Chapter 7: The False Justification of Sport as a Global Public Good
In the decades from 1896 to 1980, the current market dimension of competitive sport did not emerge because of the domination of a Courbertinian and Anglo-Saxon concept of sport, based on amateurism and voluntary work. In fact, according to the modernizer of the Olympic Games, sport should remain outside the market and follow a disinterested logic. In 1896, Pierre de Coubertin drew his inspiration from an aristocratic morality and a virtuous aestheticism: “I will make weak and restricted youth healthy again, his body and his character, through sport, its risks and its excesses. I will widen his vision and his understanding by contact with grand, sidereal, global and historical horizons”.1 A century later, in 1998, Juan Antonio Samaranch, the then President of the IOC, again defined the Olympic spirit as “a lifestyle founded on the joy of effort, the educative value of good example and the respect of universal, fundamental, ethical principles”.2 At the same time, the Olympic sponsors explained in the media the reasons for their financial participation, in the following way: “The Olympic Games have a history, that of men and women who have worked to offer the world the occasion to find itself, around sporting feats which equal many strong sensations and unforgettable emotions. Today, international companies are united for a single plan: make the legend live”.3 Therefore, and following this the model of development of the Olympic spirit, the recent conversion of top-level sport as a spectacle to the globalized market economy (Andreff,...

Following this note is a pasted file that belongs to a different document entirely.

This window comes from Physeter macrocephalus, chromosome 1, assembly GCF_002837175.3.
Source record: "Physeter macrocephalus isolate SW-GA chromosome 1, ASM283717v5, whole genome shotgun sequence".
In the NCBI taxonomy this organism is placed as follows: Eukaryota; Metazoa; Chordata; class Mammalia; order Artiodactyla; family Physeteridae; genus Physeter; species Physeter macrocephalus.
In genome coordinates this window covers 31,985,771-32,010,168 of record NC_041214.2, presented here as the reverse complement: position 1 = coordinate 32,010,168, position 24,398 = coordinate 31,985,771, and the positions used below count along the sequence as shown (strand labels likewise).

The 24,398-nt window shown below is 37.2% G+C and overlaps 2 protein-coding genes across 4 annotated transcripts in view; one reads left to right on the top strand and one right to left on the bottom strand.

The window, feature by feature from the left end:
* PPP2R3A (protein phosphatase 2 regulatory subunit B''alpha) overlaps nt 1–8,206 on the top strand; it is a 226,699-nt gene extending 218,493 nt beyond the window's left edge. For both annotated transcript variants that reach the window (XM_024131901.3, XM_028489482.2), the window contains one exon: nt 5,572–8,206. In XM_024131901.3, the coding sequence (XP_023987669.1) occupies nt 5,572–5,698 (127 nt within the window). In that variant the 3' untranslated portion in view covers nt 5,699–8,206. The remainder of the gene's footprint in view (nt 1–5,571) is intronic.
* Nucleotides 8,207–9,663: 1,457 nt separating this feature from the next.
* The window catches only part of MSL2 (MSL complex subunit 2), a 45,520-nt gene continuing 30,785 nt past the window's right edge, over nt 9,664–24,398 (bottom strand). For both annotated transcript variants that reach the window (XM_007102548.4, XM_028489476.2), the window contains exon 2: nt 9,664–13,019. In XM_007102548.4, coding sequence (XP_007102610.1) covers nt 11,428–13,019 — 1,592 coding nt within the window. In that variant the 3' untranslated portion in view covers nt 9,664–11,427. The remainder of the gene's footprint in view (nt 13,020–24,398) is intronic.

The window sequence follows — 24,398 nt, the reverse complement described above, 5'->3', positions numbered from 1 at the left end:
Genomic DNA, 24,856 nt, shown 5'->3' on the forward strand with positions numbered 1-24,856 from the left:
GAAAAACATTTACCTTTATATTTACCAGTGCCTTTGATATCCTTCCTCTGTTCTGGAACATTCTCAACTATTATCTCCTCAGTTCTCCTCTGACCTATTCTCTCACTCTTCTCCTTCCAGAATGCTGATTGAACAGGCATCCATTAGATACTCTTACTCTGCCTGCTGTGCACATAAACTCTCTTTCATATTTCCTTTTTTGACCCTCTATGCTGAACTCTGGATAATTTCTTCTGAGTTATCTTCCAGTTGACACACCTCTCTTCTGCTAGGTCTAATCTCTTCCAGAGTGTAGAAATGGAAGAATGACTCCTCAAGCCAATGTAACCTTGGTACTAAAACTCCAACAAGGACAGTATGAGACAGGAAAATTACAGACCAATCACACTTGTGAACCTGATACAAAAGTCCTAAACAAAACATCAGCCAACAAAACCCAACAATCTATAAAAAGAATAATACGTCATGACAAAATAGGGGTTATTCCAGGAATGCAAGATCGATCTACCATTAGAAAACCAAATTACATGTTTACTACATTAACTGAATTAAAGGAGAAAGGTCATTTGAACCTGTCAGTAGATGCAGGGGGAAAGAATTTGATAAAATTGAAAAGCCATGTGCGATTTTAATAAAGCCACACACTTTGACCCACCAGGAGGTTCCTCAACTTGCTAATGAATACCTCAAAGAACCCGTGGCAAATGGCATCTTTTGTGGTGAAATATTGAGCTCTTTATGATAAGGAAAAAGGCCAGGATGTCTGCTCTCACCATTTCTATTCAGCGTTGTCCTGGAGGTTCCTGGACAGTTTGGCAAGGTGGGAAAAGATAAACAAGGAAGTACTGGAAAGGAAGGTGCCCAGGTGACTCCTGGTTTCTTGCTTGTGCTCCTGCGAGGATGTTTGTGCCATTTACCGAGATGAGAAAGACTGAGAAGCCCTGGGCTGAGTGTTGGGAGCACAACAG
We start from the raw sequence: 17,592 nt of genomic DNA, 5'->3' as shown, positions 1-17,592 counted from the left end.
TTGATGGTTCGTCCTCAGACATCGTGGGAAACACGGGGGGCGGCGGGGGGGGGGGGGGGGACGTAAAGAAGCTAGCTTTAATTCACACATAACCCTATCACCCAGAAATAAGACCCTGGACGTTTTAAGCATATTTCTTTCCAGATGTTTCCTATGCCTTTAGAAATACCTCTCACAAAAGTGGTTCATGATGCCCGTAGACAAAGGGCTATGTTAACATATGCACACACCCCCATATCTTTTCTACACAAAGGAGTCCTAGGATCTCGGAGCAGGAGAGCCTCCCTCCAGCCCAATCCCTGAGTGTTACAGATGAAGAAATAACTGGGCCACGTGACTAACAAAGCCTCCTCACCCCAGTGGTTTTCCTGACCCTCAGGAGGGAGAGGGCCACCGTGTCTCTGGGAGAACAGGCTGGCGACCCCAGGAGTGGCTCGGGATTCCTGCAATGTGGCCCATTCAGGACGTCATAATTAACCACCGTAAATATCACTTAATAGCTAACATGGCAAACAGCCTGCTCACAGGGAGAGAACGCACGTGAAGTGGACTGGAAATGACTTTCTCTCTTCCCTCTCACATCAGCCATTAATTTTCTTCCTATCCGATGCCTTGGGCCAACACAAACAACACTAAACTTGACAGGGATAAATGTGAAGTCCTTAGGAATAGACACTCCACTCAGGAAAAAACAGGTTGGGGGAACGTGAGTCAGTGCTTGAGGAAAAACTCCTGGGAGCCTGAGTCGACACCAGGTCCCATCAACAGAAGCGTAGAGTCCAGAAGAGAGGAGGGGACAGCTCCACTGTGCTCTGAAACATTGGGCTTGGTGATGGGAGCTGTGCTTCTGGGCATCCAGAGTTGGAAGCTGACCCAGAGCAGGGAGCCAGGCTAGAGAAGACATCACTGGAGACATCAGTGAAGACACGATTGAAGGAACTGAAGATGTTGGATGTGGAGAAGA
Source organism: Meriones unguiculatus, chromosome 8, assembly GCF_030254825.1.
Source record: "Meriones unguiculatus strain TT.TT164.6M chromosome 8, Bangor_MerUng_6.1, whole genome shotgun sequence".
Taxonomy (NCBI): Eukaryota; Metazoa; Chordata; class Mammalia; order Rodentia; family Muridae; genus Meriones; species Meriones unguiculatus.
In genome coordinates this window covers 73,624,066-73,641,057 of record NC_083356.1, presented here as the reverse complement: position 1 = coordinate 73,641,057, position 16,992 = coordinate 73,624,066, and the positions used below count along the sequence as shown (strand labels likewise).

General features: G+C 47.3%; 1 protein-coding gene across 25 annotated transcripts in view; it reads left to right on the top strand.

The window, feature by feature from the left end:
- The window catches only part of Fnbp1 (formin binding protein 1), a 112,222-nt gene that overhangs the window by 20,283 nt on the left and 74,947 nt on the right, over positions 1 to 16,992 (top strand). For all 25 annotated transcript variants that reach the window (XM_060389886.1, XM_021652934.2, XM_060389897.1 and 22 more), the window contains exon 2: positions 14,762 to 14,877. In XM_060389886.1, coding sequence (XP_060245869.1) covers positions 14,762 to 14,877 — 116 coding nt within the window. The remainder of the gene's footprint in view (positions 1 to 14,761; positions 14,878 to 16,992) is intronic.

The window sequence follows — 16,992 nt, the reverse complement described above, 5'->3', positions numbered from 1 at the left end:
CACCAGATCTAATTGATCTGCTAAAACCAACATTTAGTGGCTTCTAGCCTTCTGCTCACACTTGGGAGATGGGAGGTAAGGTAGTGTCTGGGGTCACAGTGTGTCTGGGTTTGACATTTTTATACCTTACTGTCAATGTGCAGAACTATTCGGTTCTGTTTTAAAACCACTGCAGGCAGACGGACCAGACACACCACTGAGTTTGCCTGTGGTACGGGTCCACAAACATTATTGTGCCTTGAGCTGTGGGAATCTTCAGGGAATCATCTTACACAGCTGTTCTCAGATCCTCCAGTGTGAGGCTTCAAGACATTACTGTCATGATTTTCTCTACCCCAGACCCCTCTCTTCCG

You are not authenticated to view the full text of this chapter or article.
Elgaronline requires a subscription or purchase to access the full text of books or journals. Please login through your library system or with your personal username and password on the homepage.
Non-subscribers can freely search the site, view abstracts/ extracts and download selected front matter and introductory chapters for personal use.
Your library may not have purchased all subject areas. If you are authenticated and think you should have access to this title, please contact your librarian.